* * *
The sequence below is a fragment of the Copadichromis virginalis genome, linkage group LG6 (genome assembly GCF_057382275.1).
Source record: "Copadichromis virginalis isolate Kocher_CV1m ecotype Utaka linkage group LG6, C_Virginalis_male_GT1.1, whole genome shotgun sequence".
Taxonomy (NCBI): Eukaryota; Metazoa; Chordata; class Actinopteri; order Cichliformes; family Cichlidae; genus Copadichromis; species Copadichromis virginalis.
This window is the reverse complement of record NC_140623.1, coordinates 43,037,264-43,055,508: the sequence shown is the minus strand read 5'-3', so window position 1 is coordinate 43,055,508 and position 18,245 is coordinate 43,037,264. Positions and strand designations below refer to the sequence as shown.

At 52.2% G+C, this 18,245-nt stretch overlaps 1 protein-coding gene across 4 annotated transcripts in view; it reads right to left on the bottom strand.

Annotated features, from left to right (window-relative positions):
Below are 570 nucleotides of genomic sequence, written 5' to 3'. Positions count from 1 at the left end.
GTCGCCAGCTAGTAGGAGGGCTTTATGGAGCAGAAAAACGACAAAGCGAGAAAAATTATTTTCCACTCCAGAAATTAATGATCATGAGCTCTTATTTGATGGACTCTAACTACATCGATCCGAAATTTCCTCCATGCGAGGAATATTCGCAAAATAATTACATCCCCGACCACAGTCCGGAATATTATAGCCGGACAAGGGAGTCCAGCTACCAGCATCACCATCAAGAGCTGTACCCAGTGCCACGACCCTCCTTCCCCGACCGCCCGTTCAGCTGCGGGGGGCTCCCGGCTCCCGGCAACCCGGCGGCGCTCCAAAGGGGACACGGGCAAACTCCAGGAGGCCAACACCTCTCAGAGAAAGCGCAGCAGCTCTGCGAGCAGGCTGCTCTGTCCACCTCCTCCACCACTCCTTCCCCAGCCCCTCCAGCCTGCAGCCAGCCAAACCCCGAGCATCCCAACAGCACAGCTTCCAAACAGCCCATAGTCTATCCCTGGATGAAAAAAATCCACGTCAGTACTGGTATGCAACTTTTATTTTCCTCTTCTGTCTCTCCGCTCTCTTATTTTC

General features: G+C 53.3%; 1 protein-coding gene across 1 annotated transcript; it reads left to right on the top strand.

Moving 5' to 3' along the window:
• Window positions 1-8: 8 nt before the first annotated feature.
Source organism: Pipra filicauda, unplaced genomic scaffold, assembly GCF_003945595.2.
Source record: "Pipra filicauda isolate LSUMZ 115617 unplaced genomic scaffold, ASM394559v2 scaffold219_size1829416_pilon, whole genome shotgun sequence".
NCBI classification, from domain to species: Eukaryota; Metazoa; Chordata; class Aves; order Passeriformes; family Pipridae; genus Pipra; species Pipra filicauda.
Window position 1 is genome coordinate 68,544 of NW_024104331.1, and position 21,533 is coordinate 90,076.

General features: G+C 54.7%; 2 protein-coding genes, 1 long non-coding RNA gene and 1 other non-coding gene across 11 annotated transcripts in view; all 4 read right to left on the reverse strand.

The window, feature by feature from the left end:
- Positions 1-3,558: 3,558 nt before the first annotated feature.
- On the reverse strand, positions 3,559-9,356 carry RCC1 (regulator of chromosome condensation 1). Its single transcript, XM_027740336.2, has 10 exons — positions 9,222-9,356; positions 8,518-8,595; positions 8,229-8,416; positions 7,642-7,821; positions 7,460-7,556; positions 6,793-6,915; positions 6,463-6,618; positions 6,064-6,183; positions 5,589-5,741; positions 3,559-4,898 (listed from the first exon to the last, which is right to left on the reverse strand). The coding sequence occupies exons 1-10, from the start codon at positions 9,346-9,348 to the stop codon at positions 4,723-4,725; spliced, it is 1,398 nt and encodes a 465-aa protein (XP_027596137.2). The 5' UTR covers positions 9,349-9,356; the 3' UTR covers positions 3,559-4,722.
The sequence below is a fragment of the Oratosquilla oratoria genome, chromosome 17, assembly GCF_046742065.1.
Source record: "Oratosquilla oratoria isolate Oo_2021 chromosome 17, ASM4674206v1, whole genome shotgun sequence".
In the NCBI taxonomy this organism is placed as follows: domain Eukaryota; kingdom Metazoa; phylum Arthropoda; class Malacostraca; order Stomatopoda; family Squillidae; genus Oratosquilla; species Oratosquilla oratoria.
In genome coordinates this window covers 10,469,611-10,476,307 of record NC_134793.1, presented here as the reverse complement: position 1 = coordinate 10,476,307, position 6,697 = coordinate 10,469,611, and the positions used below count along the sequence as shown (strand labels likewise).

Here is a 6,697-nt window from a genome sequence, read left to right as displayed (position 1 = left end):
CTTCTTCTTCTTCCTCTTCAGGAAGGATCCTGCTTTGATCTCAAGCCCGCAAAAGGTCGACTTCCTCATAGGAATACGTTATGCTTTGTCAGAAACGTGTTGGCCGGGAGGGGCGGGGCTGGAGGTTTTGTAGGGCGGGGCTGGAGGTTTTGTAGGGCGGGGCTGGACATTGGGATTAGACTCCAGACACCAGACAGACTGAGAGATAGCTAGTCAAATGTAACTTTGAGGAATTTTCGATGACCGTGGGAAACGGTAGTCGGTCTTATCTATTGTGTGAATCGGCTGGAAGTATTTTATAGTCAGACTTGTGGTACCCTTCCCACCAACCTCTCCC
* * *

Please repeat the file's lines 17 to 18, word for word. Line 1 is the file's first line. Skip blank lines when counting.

The window, feature by feature from the left end:
- Positions 1-3,558: 3,558 nt before the first annotated feature.